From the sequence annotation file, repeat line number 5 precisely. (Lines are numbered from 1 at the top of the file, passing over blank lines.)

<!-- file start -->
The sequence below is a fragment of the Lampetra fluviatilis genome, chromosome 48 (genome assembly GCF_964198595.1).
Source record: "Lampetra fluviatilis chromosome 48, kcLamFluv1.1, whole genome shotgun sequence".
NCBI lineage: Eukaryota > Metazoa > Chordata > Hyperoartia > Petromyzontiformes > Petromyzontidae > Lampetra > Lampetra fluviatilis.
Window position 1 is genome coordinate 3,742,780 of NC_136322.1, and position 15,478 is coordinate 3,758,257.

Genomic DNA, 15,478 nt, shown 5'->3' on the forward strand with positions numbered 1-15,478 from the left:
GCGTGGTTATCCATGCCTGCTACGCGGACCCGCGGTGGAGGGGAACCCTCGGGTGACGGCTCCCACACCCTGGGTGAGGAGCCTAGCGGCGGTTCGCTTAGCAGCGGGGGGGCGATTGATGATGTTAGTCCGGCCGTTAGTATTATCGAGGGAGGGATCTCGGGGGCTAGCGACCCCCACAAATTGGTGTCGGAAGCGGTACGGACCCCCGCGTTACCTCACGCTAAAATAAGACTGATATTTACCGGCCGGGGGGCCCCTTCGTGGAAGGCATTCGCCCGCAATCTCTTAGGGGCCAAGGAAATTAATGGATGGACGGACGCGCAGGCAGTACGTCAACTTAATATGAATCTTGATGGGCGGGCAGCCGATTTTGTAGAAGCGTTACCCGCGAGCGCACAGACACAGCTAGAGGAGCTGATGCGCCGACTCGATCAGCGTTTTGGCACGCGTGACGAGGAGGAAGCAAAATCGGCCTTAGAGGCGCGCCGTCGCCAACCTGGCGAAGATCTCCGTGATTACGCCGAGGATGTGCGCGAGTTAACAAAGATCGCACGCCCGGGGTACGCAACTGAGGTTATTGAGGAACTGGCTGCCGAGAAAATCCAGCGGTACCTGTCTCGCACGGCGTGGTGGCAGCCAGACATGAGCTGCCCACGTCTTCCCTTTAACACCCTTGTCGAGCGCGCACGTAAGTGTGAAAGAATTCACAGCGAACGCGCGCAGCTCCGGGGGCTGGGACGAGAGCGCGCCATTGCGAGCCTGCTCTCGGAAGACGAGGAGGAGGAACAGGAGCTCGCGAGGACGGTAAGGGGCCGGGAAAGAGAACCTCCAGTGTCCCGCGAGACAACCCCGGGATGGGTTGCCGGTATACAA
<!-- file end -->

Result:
Genomic DNA, 15,478 nt, shown 5'->3' on the forward strand with positions numbered 1-15,478 from the left: